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- The History of the Family (1)
Strong and weak family ties revisited: reconsidering European family structures from a network perspective.
Mönkediek, B. ; Bras, H. - \ 2014
The History of the Family 19 (2014)2. - ISSN 1081-602X - p. 235 - 259.
western-europe - household - fertility - attitudes - kinship - bonds - loneliness - behavior - germany - support
Family systems appear to be an important factor framing people's individual behavior. Thus far, family systems have been primarily addressed on a macro regional level with indirect measures. Revisiting Reher (1998) and the family ties criterion, the main question of this paper is to examine to what extent we perceive family structures differently in Europe by taking direct measures of the structures of people's broader social networks into consideration. Based on the Survey of Health, Ageing and Retirement in Europe (SHARE), we derived two indicators of family regimes based on individual-level data regarding the density of ego social networks: contact frequency and geographic proximity among network members. We aggregated these data and mapped them on the NUTS 2 level regions for various locations in Europe. The results of our analyses exhibit that, based on these two network indicators, significant differences in family structures between European regions exist. These results confirm the classification of strong family Southern and comparatively weaker family Northern European regions to a large extent, though substantial regional differences in and between countries are also revealed. Our findings demonstrate that the classification of European regions largely depends on which indicator of network density we consider. This is particularly obvious in the Eastern European regions where the classification markedly differs according to the type of network indicator. Intriguingly, social networks in Central European regions can be characterized as rather loose, often even looser than the ‘traditional’ weak ties in Scandinavia. Family regimes can, therefore, be regarded as a construct of multiple dimensions of which one dimension may be classified as weak while the other can be strong at the same time.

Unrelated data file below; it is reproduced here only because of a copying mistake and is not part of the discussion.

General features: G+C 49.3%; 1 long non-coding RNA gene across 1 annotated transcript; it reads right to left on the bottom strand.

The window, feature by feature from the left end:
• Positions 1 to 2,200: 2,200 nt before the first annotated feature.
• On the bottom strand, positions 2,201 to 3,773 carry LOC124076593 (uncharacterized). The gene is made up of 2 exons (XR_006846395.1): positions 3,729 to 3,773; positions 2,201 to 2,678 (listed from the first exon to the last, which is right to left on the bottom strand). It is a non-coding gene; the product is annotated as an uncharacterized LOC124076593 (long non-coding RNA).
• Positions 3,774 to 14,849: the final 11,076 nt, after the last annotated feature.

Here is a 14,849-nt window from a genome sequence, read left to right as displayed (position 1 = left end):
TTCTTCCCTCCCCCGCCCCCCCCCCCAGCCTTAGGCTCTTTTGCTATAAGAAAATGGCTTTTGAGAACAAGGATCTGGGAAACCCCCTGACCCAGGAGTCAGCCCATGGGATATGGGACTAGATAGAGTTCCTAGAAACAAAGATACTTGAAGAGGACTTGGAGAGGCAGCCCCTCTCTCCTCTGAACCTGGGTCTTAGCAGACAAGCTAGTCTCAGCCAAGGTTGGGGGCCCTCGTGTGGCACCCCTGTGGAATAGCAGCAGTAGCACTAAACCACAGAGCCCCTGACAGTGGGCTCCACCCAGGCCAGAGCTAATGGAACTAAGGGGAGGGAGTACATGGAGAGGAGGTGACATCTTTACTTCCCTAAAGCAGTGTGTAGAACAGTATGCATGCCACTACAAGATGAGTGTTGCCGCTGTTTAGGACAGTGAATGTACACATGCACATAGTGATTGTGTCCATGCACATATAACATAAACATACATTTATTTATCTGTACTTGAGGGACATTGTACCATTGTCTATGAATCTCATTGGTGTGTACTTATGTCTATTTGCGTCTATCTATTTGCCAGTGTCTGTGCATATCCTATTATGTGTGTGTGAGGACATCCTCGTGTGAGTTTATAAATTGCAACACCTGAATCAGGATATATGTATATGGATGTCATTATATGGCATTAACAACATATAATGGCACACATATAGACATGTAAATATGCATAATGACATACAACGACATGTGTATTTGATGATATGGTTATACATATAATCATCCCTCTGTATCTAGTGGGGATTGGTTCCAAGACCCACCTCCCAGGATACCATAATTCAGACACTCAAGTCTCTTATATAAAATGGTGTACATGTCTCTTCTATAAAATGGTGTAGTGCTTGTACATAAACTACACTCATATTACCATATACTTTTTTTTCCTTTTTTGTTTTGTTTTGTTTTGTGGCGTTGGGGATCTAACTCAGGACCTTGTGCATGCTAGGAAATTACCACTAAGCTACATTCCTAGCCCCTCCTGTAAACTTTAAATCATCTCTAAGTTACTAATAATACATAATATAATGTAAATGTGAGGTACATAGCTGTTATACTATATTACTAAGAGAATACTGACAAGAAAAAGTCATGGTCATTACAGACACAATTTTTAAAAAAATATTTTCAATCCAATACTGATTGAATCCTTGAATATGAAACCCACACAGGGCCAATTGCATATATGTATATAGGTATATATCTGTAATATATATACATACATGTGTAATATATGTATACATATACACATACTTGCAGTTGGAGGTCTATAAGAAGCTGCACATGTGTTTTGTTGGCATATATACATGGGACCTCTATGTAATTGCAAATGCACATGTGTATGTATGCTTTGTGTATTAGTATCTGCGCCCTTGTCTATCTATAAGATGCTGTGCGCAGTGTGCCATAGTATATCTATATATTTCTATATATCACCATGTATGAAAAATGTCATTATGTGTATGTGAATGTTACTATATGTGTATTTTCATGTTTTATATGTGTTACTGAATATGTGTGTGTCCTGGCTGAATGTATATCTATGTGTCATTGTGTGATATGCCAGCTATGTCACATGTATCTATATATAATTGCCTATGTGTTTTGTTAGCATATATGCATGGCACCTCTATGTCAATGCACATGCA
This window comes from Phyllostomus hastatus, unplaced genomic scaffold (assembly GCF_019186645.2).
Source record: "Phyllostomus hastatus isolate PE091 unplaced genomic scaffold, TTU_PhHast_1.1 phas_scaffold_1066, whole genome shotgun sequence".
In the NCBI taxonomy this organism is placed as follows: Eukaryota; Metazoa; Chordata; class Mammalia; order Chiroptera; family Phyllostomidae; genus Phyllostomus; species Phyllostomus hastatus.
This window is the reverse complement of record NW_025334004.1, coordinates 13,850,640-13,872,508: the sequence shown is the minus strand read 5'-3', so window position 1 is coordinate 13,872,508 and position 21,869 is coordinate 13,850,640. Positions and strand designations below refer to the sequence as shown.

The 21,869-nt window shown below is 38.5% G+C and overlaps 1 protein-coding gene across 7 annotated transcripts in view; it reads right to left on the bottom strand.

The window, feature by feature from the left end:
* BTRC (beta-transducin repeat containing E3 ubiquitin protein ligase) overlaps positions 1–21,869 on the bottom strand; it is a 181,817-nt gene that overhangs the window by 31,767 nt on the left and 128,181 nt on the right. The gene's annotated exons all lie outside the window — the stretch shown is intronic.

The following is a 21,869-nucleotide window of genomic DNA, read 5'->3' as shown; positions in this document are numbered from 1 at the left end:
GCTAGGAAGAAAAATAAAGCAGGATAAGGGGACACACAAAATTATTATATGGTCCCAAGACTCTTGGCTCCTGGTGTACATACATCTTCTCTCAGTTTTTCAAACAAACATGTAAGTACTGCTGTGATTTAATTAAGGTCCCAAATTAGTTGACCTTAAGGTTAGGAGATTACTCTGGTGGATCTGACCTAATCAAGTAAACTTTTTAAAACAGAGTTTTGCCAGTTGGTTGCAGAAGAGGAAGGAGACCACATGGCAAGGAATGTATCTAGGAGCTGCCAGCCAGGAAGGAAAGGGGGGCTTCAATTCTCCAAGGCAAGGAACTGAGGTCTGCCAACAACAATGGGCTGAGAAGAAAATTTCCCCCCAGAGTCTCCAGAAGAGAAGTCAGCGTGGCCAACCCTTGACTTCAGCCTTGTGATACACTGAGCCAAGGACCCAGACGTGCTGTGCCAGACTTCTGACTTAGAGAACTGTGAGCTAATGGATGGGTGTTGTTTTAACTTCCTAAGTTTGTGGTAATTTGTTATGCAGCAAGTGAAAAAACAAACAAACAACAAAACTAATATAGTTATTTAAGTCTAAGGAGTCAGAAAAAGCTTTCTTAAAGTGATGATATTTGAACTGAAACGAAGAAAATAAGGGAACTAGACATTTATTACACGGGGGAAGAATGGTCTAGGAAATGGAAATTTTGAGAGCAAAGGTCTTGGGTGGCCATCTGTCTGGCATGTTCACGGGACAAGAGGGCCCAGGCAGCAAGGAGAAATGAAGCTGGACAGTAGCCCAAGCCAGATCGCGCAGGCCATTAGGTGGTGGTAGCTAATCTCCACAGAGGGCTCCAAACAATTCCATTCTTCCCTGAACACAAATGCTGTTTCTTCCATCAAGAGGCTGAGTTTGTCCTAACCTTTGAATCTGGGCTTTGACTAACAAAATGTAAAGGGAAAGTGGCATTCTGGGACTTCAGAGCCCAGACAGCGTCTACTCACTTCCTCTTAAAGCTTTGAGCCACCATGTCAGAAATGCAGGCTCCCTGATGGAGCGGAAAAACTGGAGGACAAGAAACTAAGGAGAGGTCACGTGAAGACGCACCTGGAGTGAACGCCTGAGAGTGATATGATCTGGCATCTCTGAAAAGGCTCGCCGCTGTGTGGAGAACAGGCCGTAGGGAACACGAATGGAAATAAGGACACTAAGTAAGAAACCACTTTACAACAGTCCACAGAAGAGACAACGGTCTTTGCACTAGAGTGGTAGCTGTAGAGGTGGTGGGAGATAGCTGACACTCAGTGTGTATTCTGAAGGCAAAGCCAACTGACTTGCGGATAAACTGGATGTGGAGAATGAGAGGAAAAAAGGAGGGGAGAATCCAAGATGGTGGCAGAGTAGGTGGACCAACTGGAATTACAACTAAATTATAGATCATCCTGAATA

Relationship between redox potential and the emergence of three submerged macrophytes
Zuidam, B.G. van; Cazemier, M. ; Geest, G.J. van; Roijackers, R.M.M. ; Peeters, E.T.H.M. - \ 2014
Aquatic Botany 113 (2014). - ISSN 0304-3770 - p. 56 - 62.
seed banks - sediment load - zannichellia-palustris - hydrogen-sulfide - lake-sediments - western-europe - shallow lake - germination - burial - impact
Sedimentation may have large negative effects on aquatic vegetation as burial of propagules can reduce emergence. Burial changes the redox potential around the propagules and this might be the mechanism that causes the observed burial effects. We conducted a laboratory experiment to evaluate the effect of redox potential on the emergence of three aquatic macrophytes from their propagules. Different redox potential treatments were applied by burying propagules of Potamogeton pusillus and Chara cf. contraria at three different depths and with two different sediments (loamy mud and sand). Propagules of Zannichellia palustris were also buried at three depths, but only with sand. Emergence of P. pusillus and Z. palustris decreased with increasing burial depth, while burial up to 5 cm depth had almost no effect on Chara cf. contraria. Burial with sand reduced emergence of P. pusillus more than burial with loamy mud, while composition of the burial sediment did not affect Chara cf. contraria. The redox potential treatments explained emergence of P. pusillus better than burial depth or composition of the burial sediment separately. There was a strong relationship between mean emergence of P. pusillus per treatment and redox potential of the treatment. Burial caused high mortality of the non-emerged propagules of P. pusillus and Z. palustris within a relatively short period of time. Our results show that redox potential could be an important factor in causing the effect of burial on emergence. On longer time scale, sedimentation has species-specific consequences potentially leading to changes in vegetation species composition.